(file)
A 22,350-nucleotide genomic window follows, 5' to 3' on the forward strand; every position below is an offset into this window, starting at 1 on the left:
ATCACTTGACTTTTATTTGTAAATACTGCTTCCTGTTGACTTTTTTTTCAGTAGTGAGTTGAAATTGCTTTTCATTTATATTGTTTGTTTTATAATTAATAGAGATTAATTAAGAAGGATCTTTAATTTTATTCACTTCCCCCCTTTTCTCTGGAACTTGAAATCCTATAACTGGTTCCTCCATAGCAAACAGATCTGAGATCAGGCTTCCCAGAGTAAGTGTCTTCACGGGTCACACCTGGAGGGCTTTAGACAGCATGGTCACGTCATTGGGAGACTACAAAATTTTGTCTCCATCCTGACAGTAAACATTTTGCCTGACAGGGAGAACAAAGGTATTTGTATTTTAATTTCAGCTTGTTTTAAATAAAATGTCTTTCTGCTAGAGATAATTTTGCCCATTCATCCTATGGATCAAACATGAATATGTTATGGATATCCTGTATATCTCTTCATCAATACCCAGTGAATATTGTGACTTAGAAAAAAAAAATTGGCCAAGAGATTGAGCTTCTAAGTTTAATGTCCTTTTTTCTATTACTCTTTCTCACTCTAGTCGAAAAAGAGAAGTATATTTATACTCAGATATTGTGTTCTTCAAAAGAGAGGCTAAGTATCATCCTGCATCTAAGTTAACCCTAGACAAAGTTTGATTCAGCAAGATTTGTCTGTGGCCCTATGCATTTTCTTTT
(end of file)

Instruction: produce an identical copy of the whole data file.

A 22,350-nucleotide genomic window follows, 5' to 3' on the forward strand; every position below is an offset into this window, starting at 1 on the left:
ATCACTTGACTTTTATTTGTAAATACTGCTTCCTGTTGACTTTTTTTTCAGTAGTGAGTTGAAATTGCTTTTCATTTATATTGTTTGTTTTATAATTAATAGAGATTAATTAAGAAGGATCTTTAATTTTATTCACTTCCCCCCTTTTCTCTGGAACTTGAAATCCTATAACTGGTTCCTCCATAGCAAACAGATCTGAGATCAGGCTTCCCAGAGTAAGTGTCTTCACGGGTCACACCTGGAGGGCTTTAGACAGCATGGTCACGTCATTGGGAGACTACAAAATTTTGTCTCCATCCTGACAGTAAACATTTTGCCTGACAGGGAGAACAAAGGTATTTGTATTTTAATTTCAGCTTGTTTTAAATAAAATGTCTTTCTGCTAGAGATAATTTTGCCCATTCATCCTATGGATCAAACATGAATATGTTATGGATATCCTGTATATCTCTTCATCAATACCCAGTGAATATTGTGACTTAGAAAAAAAAAATTGGCCAAGAGATTGAGCTTCTAAGTTTAATGTCCTTTTTTCTATTACTCTTTCTCACTCTAGTCGAAAAAGAGAAGTATATTTATACTCAGATATTGTGTTCTTCAAAAGAGAGGCTAAGTATCATCCTGCATCTAAGTTAACCCTAGACAAAGTTTGATTCAGCAAGATTTGTCTGTGGCCCTATGCATTTTCTTTT